A taste of Korea in London

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A taste of Korea in London


Londoners taste Korean food like bibimbap, bulgogi and kimchi at the Tesco New Malden Extra store in London in 2011. [Joint Press Corps]


Joe McPherson

“Pow,” exclaimed British celebrity chef Gizzi Erskine as she danced around the kitchen, putting finishing touches on her roast pork bossam and hot dog and kimchi dolsot bibimbap. She had a crowd of hungry diners at her pop-up restaurant “K-Town” at the Taste of London festival. Like a hyperactive Audrey Hepburn, she set out her plates and went to work on the dessert - hotteok topped with ice cream.

Korean food is becoming popular in the United Kingdom. I get automatic updates on any English-language articles regarding Korean food around the world. In 2008, the number of American articles on Korean food started rising. The same started happening in the United Kingdom six months ago. Taste of London celebrates the city’s food industry by inviting people to taste foods from various restaurants and companies in the United Kingdom. I attended the festival last month to help promote Korean food at the event’s first Korean food pavilion.

You may think that the pavilion was sponsored by the Korean government. It was not. A private Korean food importer paid for it. There was a much larger Thai food scene supported by its government, but the Korean government was not involved with the festival. Why were they absent? It was the perfect chance to promote Korean food to the public and it succeeded.

Londoners were ecstatic over spicy ramyeon, bulgogi, dalkgalbi and the treats coming from London’s blooming Korean street food scene. After enjoying a dram of single malt Scotch, curious festivalgoers went to the Korean tent to try a glass of somaek (a mix of soju and beer). Diners at Erskin’s pop-up restaurant left as Hansik (Korean food) addicts. Behind the scenes, chefs, restaurateurs and food industry specialists learned more about Korean ingredients and asked questions about how to use them in their businesses.

Getting people to try Korean food is part of a three-pronged approach to successfully promoting Korean cuisine. First, get people to experience the taste. Then, get chefs to cook it. Finally, show people how easy it is to make at home. The first two steps make Korean food a trend and the final step means the food will stay around longer than other fad cuisines.

I have been closely observing the government’s efforts in the three-part method since it started in 2008. Almost every project was a waste of time and money. Even worse, the government actively competed with and even sabotaged the industry it was trying to promote. There were plans a few years ago to open a government-run restaurant in Manhattan, directly competing against other Korean restaurants there. Rather than supporting existing blogs that were successfully promoting Korean food, the government created its own blog, which failed miserably. At one point, the government said it would support the chef-owner of a Michelin-starred Korean restaurant in cooking a banquet for the James Beard Awards, which are the top food awards in America. At the last minute, the government pulled its funding, forcing the chef to pay for the banquet with his own money.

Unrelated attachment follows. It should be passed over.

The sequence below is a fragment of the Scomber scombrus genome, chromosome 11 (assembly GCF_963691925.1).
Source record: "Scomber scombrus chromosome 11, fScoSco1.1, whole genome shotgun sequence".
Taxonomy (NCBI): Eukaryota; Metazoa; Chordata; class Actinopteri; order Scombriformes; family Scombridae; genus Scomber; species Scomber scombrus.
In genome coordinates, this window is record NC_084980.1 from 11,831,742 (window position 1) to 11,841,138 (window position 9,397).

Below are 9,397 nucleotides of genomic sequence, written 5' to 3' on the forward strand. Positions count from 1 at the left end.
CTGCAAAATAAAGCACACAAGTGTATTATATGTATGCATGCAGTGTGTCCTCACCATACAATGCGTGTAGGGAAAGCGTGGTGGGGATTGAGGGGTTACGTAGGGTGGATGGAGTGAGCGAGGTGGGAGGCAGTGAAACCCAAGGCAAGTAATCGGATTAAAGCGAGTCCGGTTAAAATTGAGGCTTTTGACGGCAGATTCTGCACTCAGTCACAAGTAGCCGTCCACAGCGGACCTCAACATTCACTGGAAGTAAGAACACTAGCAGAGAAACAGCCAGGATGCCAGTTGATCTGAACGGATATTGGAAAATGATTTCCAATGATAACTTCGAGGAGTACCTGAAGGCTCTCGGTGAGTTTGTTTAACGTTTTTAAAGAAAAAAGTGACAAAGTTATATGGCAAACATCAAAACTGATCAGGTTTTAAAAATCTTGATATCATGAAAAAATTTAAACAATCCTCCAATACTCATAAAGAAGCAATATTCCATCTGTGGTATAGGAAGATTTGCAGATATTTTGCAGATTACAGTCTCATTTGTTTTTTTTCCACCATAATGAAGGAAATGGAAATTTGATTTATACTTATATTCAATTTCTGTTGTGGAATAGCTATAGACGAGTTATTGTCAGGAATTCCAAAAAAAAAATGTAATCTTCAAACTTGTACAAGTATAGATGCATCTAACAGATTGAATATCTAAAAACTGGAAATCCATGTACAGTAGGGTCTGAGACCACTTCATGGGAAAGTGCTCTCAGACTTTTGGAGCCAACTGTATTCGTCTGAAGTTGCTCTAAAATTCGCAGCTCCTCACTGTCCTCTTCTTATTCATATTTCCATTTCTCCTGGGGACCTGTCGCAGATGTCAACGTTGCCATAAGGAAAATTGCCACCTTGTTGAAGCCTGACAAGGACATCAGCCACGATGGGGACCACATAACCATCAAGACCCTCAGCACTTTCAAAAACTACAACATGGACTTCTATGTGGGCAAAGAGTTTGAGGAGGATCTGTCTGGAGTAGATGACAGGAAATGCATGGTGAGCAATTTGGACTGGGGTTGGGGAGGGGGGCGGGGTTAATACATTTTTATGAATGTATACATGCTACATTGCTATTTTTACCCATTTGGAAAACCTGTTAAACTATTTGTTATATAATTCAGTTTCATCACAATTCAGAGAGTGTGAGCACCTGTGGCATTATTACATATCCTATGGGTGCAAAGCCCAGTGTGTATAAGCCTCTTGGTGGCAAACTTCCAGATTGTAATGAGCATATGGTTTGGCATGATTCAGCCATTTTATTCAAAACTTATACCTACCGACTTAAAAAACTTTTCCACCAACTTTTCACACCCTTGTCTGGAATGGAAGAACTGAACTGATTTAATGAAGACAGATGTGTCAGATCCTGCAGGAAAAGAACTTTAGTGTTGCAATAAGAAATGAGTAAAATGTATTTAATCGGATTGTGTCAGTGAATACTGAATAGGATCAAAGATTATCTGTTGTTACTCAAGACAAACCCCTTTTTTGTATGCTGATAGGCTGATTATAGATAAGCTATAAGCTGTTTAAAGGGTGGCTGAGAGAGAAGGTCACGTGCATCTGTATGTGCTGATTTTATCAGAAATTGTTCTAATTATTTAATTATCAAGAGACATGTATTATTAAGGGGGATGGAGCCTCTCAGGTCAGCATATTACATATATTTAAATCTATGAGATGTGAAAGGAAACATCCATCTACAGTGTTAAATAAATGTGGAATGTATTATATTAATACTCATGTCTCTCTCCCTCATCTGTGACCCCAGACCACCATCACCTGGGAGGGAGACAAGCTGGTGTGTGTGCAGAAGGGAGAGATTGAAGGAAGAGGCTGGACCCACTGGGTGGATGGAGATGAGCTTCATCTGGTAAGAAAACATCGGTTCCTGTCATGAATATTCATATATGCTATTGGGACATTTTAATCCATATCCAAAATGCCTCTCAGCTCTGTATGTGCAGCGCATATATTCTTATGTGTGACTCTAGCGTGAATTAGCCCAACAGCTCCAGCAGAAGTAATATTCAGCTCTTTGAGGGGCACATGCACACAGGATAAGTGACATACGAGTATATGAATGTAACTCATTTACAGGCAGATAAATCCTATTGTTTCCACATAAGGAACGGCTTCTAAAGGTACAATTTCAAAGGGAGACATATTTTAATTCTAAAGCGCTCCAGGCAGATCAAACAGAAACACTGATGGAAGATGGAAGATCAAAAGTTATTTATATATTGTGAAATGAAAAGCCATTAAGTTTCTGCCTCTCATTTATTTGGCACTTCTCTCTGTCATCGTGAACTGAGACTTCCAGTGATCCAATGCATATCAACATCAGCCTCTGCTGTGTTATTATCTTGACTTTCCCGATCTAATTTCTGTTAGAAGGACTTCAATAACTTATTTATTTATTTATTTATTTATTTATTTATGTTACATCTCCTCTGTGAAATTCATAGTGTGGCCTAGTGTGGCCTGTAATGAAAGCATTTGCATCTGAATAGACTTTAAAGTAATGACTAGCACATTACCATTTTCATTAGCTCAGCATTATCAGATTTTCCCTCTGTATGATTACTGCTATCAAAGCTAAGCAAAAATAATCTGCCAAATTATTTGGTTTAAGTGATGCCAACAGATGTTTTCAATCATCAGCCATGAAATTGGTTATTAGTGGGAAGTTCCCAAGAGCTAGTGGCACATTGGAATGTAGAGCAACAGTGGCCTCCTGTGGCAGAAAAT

What’s even more galling is to hear the government take credit for the success of Korean food. They did not help Korean restaurants earn Michelin stars. The chefs and staff of those restaurants did it through hard work. The street food vendors, cookbook writers, bloggers and others did it with no financial support from the government. It was not accomplished by paying K-pop bands huge amounts of money to make embarrassing videos. It was not done through useless studies comparing the sperm counts of men who eat bibimbap versus those who eat foreign junk food. Spending 5 billion won ($4.8 million) to change “ddeokbokki” (spicy rice cakes) to “topokki” didn’t do anything.

Rather than compete with the people who are promoting Korean food, the government should have the humility and wisdom to work with them.

The heart of it is that the government is too locally centered to successfully execute an international campaign. They rarely pay attention to the markets they’re marketing to. They are aware of name brands like The New York Times and CNN, but they hardly know who the big players are in the international food scene. In one incident, powerhouse food publication Gourmet planned to do a TV show on food in Korea, and they reached out to the Korean government for help. But they were roundly ignored because the officials had never heard of them. They only care about what they think are name brands, such as K-pop groups that aren’t as popular internationally as they’d like to think. I’ve heard that their lack of involvement in Taste of London was due to budget constraints. It’s too bad that all those funds were spent on other ineffective projects.

*The author is the founder and president of the Korean food site ZenKimchi International.

BY Joe McPherson

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